Oz Bassok, European University Institute Department of Law, is publishing Interpretative Theories as Roadmaps to American Identity in Global Constitutionalism (Forthcoming). Here is the abstract.
As long as the American Constitution serves as the focal point of American identity, many constitutional interpretative theories also serve as roadmaps to various visions of American constitutional identity. Using the debate over the constitutionality of the Patient Protection and Affordable Care Act, I expose the identity dimension of various interpretative theories and analyze the differences between the roadmaps offered by them. I argue that according to each of these roadmaps, courts’ authority to review legislation is required in order to protect a certain vision of American constitutional identity even at the price of thwarting Americans’ freedom to pursue their current desires. The conventional framing of interpretative theories as merely techniques to decipher the constitutional text or justifications for the Supreme Court’s countermajoritarian authority to review legislation and the disregard of their identity function is perplexing in view of the centrality of the Constitution to American national identity. I argue that this conventional framing is a result of the current understanding of American constitutional identity in terms of neutrality toward the question of the good. This reading of the Constitution as lacking any form of ideology at its core makes majority preferences the best take of current American identity, leaving constitutional theorists with the mission to justify the Court’s authority to diverge from majority preferences.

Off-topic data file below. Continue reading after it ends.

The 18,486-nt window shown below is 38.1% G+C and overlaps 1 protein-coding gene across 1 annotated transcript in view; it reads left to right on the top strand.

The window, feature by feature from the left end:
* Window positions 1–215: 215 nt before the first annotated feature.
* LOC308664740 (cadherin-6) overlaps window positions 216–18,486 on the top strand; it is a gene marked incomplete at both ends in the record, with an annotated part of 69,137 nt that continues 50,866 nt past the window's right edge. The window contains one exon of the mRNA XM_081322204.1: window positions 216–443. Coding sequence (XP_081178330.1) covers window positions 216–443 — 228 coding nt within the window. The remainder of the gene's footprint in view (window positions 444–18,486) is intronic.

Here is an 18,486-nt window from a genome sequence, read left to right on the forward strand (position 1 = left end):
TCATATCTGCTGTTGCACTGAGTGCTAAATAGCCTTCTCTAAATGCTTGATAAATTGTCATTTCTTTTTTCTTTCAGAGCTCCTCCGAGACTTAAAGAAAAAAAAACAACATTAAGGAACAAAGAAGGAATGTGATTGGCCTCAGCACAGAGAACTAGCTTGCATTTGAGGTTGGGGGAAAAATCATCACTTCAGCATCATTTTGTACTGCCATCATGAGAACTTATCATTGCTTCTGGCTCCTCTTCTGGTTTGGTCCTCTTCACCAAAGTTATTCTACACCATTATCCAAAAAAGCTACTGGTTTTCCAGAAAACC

Download the essay from SSRN at the link.

Movies With an International Legal Slant

Lyo Louis-Jacques at the University of Chicago has posted this list of movies dealing with international legal issues to the International Law Librarians List (Int-Law).

Wonderful and helpful resources (both this list and the listserv).

Please send suggestions for updating the list to Professor Louis-Jacques at llou at

Foreign, Comparative, and International Law and Justice on Film and TV:
An A to Z List
(compiled by Lyonette Louis-Jacques, August 2010 rev.)*

4 Months, 3 Weeks and Two Days (Romania, 2007)

Drama about a woman who assists her friend to arrange an illegal abortion in 1980's Romania.

10e chambre, instants d'audience = The 10th Judicial Court: Judicial Hearings (France, 2004; Director: Raymond Depardon)

The proceedings of a Paris courtroom are the grist for this documentary. Drawn from over 200 appearances before the same female judge, the director chooses a dozen or so varied misdemeanor and civil hearings to highlight the subtle details of human behavior. In the process he draws attention to issues of guilt, innocence, policing and ethnicity in France.

12 jurors must decide the fate of a Chechen teenager charged with murdering his stepfather.

*The Advocate (UK/France, 1993; Director: Leslie Megahey; starring Colin Firth, Ian Holm, Donald Pleasence)

In medieval France, young lawyer Richard Courtois leaves Paris for the simpler life in the country.


Set in the 15th century, this is the story of a young lawyer-advocate whose quest for the simple life leads him to a position in a small rural village. Instead of the peaceful life, however, he finds more depravity and intrigue than in the city.

L’Affaire Lafarge = The Lafarge Case (France, 1938)

The movie portrays Marie Chapelle, who was accused of having poisoned her husband Charles Lafarge in the 1850s. The grand-niece of Charles Lafarge sued the film producer for defamation of the memory of her grand-uncle.

Andaz (India, 1949; Director: Mehboob Khan)

Andaz, one of Mehboob Khan’s great melodramas, exposes the anxiety unleashed by the prospect of gender equality after Independence. A westernized young woman (Nargis) encourages the love of an acquaintance (Dilip Kumar)